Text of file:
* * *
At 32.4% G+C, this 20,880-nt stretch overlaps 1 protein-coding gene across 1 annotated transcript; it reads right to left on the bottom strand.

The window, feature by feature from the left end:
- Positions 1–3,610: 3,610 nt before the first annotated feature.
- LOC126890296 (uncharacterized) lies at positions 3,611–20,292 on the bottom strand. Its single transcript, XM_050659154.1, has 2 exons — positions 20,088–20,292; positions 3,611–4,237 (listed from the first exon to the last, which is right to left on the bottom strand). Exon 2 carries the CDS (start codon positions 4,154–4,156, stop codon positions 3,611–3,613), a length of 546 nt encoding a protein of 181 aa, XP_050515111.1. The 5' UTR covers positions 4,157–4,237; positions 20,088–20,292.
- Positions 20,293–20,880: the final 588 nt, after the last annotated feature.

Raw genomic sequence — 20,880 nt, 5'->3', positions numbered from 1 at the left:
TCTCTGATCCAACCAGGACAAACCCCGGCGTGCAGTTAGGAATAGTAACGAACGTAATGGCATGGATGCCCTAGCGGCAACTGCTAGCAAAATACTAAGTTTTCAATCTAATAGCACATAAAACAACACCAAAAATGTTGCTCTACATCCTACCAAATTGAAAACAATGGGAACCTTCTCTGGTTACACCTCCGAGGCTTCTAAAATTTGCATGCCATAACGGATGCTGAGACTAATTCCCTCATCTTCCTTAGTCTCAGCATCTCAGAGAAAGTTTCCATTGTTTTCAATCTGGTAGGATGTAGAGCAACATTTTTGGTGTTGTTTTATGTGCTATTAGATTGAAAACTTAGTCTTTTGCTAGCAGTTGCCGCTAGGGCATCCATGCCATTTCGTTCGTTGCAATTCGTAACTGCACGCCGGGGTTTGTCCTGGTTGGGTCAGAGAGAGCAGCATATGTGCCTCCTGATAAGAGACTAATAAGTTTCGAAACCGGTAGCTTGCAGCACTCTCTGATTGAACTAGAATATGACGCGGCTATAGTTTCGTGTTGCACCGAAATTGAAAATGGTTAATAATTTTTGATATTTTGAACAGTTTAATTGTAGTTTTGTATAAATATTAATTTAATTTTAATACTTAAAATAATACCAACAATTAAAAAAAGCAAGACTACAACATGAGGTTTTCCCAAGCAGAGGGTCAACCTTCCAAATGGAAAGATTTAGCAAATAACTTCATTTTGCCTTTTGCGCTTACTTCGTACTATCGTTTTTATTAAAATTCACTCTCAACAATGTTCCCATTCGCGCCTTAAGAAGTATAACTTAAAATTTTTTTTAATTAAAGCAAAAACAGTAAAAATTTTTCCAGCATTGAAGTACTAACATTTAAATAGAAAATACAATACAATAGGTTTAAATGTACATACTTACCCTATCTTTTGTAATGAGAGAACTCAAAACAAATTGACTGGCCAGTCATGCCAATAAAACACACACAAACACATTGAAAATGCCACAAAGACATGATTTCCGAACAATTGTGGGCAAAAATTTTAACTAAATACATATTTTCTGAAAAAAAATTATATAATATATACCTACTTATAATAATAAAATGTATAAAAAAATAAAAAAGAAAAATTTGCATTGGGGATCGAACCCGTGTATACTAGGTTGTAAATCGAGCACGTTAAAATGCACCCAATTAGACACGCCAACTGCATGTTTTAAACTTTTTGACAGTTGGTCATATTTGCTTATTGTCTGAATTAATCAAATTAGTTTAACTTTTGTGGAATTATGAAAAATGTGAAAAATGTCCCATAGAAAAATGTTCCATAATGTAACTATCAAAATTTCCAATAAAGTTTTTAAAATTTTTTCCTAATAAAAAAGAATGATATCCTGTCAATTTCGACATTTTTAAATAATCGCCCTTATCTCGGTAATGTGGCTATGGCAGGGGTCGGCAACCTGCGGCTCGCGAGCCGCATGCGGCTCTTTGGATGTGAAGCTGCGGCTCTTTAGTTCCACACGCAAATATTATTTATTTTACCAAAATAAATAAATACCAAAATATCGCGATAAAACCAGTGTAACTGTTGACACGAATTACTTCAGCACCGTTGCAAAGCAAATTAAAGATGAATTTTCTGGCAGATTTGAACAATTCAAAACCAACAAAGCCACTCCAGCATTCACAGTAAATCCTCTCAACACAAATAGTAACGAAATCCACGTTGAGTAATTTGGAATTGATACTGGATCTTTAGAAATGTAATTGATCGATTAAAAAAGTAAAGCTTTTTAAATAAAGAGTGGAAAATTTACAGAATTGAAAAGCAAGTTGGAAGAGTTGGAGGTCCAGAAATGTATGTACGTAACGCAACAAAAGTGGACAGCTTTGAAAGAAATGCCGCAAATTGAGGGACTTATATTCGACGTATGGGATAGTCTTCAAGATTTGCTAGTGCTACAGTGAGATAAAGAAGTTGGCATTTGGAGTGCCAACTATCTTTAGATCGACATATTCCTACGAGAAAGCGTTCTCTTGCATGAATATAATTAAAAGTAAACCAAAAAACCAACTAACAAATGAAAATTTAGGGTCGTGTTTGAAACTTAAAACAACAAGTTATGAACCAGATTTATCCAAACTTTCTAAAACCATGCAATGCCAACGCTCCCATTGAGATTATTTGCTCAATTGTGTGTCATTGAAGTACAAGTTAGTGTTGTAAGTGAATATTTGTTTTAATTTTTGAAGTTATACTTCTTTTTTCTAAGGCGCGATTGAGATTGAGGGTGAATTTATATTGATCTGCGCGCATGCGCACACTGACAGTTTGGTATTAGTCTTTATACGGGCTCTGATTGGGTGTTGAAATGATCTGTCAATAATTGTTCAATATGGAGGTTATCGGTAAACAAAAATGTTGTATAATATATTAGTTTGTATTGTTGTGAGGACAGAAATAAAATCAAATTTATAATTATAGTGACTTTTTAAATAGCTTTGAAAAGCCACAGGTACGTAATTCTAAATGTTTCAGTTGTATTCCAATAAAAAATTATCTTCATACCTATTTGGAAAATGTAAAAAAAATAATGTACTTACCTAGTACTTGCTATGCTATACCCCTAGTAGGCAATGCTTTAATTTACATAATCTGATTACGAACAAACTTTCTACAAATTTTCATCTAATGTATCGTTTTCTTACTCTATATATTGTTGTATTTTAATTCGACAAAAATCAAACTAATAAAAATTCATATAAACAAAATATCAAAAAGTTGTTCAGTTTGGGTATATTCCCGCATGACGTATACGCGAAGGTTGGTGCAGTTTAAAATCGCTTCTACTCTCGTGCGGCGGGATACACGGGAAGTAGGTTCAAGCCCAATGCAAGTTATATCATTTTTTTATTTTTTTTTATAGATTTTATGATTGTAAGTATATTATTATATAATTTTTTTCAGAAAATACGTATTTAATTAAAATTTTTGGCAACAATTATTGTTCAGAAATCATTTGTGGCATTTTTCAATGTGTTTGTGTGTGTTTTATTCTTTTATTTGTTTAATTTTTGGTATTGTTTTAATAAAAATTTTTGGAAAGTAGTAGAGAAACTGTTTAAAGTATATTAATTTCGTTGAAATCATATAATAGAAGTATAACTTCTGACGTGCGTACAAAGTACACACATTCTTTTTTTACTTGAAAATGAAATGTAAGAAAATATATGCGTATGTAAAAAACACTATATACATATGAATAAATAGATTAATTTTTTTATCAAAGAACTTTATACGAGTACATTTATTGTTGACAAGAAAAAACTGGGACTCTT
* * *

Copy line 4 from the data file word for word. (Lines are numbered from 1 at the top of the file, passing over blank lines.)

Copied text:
- LOC126890296 (uncharacterized) lies at positions 3,611–20,292 on the bottom strand. Its single transcript, XM_050659154.1, has 2 exons — positions 20,088–20,292; positions 3,611–4,237 (listed from the first exon to the last, which is right to left on the bottom strand). Exon 2 carries the CDS (start codon positions 4,154–4,156, stop codon positions 3,611–3,613), a length of 546 nt encoding a protein of 181 aa, XP_050515111.1. The 5' UTR covers positions 4,157–4,237; positions 20,088–20,292.